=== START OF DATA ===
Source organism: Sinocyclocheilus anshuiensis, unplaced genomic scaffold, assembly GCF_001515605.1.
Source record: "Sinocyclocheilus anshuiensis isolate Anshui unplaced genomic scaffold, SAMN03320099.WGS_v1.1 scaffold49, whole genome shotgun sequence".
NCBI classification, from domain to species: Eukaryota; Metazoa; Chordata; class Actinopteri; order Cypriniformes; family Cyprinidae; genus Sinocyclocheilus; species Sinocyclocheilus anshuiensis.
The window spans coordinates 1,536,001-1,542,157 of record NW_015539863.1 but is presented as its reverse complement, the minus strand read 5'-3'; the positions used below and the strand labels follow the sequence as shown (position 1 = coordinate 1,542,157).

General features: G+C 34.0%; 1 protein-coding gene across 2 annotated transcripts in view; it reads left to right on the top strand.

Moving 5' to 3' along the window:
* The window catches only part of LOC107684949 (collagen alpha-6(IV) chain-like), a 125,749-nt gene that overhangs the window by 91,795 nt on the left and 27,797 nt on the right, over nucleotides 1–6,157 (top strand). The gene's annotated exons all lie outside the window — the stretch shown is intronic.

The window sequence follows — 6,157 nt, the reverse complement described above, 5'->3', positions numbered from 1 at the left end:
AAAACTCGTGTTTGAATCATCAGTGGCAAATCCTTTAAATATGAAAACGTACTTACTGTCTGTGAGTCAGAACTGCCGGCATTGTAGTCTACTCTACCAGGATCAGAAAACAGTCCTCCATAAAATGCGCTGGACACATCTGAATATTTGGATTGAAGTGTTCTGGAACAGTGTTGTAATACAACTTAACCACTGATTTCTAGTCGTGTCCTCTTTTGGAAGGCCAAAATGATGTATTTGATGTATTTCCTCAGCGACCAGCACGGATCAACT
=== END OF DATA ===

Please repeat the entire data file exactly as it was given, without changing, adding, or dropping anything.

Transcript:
Source organism: Sinocyclocheilus anshuiensis, unplaced genomic scaffold, assembly GCF_001515605.1.
Source record: "Sinocyclocheilus anshuiensis isolate Anshui unplaced genomic scaffold, SAMN03320099.WGS_v1.1 scaffold49, whole genome shotgun sequence".
NCBI classification, from domain to species: Eukaryota; Metazoa; Chordata; class Actinopteri; order Cypriniformes; family Cyprinidae; genus Sinocyclocheilus; species Sinocyclocheilus anshuiensis.
The window spans coordinates 1,536,001-1,542,157 of record NW_015539863.1 but is presented as its reverse complement, the minus strand read 5'-3'; the positions used below and the strand labels follow the sequence as shown (position 1 = coordinate 1,542,157).

General features: G+C 34.0%; 1 protein-coding gene across 2 annotated transcripts in view; it reads left to right on the top strand.

Moving 5' to 3' along the window:
* The window catches only part of LOC107684949 (collagen alpha-6(IV) chain-like), a 125,749-nt gene that overhangs the window by 91,795 nt on the left and 27,797 nt on the right, over nucleotides 1–6,157 (top strand). The gene's annotated exons all lie outside the window — the stretch shown is intronic.

The window sequence follows — 6,157 nt, the reverse complement described above, 5'->3', positions numbered from 1 at the left end:
AAAACTCGTGTTTGAATCATCAGTGGCAAATCCTTTAAATATGAAAACGTACTTACTGTCTGTGAGTCAGAACTGCCGGCATTGTAGTCTACTCTACCAGGATCAGAAAACAGTCCTCCATAAAATGCGCTGGACACATCTGAATATTTGGATTGAAGTGTTCTGGAACAGTGTTGTAATACAACTTAACCACTGATTTCTAGTCGTGTCCTCTTTTGGAAGGCCAAAATGATGTATTTGATGTATTTCCTCAGCGACCAGCACGGATCAACT